19. Missing Roxy: It was great to get home to see my family, and also great to be welcomed by a very waggy Roxy, our shelter dog. If Doran’s to blame for getting me into racing, Roxy’s to blame for getting me running again. Almost the minute I arrived home, I took her out for a nice hobble in the hills.
20. ROLLING Spells Relief: Stretching is important, but it’s impossible to understate the importance of rolling out the long muscles in the legs. It wasn’t pleasant, but working my thighs, calves and IT band on the hard foam roller made a huge difference in helping my legs recover from the trauma of the marathon.
21. A Marathon Makes for a Long Day: For the second time in less than two month, I topped 50,000 steps on my fitness tracker. Yeah, that’s a lot.
22. Recovery Can Be Hard: To my surprise, I was in almost no pain the next day. I was sore, of course, but it wasn’t the painful, “can’t hardly walk” pain I’ve had after some of my early half marathons. I think the diligent after-care was crucial in making this happen.
23. Not Running is Even Harder: According to the recovery plan I’m trying to follow, I can have one run (2-4 miles, very easy) over the next several days. That’s it. I’ve taken Roxy on several long walks over the past several days, but I haven’t run again, yet. That’s been difficult, but I know I need to give my body time to heal.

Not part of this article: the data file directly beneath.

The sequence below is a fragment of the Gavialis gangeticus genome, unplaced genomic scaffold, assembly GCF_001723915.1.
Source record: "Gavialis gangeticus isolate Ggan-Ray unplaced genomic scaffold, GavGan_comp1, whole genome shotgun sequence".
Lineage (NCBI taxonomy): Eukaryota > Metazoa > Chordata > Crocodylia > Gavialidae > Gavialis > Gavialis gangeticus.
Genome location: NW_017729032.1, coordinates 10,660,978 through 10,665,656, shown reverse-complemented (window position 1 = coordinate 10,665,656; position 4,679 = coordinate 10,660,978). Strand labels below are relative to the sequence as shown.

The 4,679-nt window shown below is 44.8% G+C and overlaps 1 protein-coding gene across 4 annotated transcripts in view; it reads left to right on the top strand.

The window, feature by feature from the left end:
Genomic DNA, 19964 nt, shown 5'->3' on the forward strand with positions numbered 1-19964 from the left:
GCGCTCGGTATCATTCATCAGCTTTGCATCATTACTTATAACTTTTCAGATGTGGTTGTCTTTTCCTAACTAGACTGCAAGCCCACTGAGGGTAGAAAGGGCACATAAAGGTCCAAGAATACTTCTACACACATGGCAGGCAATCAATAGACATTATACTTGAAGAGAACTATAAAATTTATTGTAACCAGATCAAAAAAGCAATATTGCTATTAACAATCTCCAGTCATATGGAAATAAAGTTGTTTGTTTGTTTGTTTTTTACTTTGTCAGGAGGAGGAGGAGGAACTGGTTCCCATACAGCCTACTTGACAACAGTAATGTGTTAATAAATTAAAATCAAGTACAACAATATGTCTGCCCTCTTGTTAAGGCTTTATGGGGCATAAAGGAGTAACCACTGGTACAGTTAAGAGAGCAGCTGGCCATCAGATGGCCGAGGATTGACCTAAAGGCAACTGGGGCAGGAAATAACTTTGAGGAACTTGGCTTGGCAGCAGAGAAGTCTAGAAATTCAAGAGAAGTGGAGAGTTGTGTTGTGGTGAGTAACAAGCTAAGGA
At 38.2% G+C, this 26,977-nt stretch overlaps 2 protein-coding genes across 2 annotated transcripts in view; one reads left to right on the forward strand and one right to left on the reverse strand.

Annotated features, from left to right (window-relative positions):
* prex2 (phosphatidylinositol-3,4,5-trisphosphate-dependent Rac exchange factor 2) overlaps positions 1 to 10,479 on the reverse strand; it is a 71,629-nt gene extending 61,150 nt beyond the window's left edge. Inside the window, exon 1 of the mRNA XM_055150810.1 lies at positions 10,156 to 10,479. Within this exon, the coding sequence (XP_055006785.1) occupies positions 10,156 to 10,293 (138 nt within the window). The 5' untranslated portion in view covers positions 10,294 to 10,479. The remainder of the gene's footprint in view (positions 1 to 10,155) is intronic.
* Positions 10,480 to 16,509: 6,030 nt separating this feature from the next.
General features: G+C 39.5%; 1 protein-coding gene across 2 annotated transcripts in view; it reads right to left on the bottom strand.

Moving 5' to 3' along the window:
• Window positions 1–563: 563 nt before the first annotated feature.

24. It’s Not About the Time: Going into this race, I told everyone who asked that I was “running to finish.” My secondary goal was to finish in under four hours, and I managed to do that, too. I’m pretty sure I could’ve pushed myself faster and got a better time. If I hadn’t had lamb shank spaghetti and disintegrating hydration belts, I could’ve done better still. But I’m extremely happy with my results in my first marathon.
25. But It Is About the Time: I’m already registered for my next marathon, the St. George Marathon in October. I’m hoping to beat 3:45:00 on my second time out. That’s what I’ll be training for, anyway.
26. Running Buddies Make Running Better: Running is a solitary sport, and aside from Roxy I don’t usually get to run with anyone. But many of my races to date have involved my good friend Doran. He didn’t run this one, but we’ve already made a list of the other races we’ll be running together this year. They include the Mt. Green Half, the Parowan City Half, and the Snow Canyon Half, to name a few. We never run side by side in these races, but it’s great to know that one of your favorite humans is doing the same thing you’re doing, at the same time you’re doing it. (Oh, and happy birthday, Doran!)
Here’s hoping this was just the first of many marathons!